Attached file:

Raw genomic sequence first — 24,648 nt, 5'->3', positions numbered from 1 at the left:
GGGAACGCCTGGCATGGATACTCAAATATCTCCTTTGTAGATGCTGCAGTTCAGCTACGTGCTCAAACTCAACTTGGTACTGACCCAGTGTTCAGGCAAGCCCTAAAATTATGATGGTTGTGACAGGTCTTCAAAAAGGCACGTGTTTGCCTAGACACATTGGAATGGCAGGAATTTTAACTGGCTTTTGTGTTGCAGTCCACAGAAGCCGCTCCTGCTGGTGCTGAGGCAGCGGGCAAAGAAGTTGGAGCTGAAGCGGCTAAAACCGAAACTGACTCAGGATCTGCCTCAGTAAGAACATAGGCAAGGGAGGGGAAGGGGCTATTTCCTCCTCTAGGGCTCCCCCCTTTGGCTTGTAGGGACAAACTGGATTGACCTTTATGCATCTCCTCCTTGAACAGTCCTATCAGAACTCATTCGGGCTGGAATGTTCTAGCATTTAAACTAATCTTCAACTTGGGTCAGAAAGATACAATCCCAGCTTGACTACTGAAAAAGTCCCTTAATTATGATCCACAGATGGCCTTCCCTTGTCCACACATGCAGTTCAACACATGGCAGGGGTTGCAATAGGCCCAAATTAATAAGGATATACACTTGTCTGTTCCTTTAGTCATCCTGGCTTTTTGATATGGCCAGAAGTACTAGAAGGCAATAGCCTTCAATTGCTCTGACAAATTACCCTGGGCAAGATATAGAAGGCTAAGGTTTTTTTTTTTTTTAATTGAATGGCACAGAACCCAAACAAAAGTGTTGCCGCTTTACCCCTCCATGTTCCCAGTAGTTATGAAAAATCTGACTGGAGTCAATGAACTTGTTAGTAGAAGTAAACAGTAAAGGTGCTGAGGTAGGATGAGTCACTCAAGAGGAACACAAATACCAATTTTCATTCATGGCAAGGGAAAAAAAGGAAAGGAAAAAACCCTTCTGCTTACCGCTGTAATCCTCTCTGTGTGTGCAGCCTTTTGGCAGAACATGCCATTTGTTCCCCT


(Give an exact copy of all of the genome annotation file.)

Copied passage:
Raw genomic sequence first — 24,648 nt, 5'->3', positions numbered from 1 at the left:
GGGAACGCCTGGCATGGATACTCAAATATCTCCTTTGTAGATGCTGCAGTTCAGCTACGTGCTCAAACTCAACTTGGTACTGACCCAGTGTTCAGGCAAGCCCTAAAATTATGATGGTTGTGACAGGTCTTCAAAAAGGCACGTGTTTGCCTAGACACATTGGAATGGCAGGAATTTTAACTGGCTTTTGTGTTGCAGTCCACAGAAGCCGCTCCTGCTGGTGCTGAGGCAGCGGGCAAAGAAGTTGGAGCTGAAGCGGCTAAAACCGAAACTGACTCAGGATCTGCCTCAGTAAGAACATAGGCAAGGGAGGGGAAGGGGCTATTTCCTCCTCTAGGGCTCCCCCCTTTGGCTTGTAGGGACAAACTGGATTGACCTTTATGCATCTCCTCCTTGAACAGTCCTATCAGAACTCATTCGGGCTGGAATGTTCTAGCATTTAAACTAATCTTCAACTTGGGTCAGAAAGATACAATCCCAGCTTGACTACTGAAAAAGTCCCTTAATTATGATCCACAGATGGCCTTCCCTTGTCCACACATGCAGTTCAACACATGGCAGGGGTTGCAATAGGCCCAAATTAATAAGGATATACACTTGTCTGTTCCTTTAGTCATCCTGGCTTTTTGATATGGCCAGAAGTACTAGAAGGCAATAGCCTTCAATTGCTCTGACAAATTACCCTGGGCAAGATATAGAAGGCTAAGGTTTTTTTTTTTTTTAATTGAATGGCACAGAACCCAAACAAAAGTGTTGCCGCTTTACCCCTCCATGTTCCCAGTAGTTATGAAAAATCTGACTGGAGTCAATGAACTTGTTAGTAGAAGTAAACAGTAAAGGTGCTGAGGTAGGATGAGTCACTCAAGAGGAACACAAATACCAATTTTCATTCATGGCAAGGGAAAAAAAGGAAAGGAAAAAACCCTTCTGCTTACCGCTGTAATCCTCTCTGTGTGTGCAGCCTTTTGGCAGAACATGCCATTTGTTCCCCT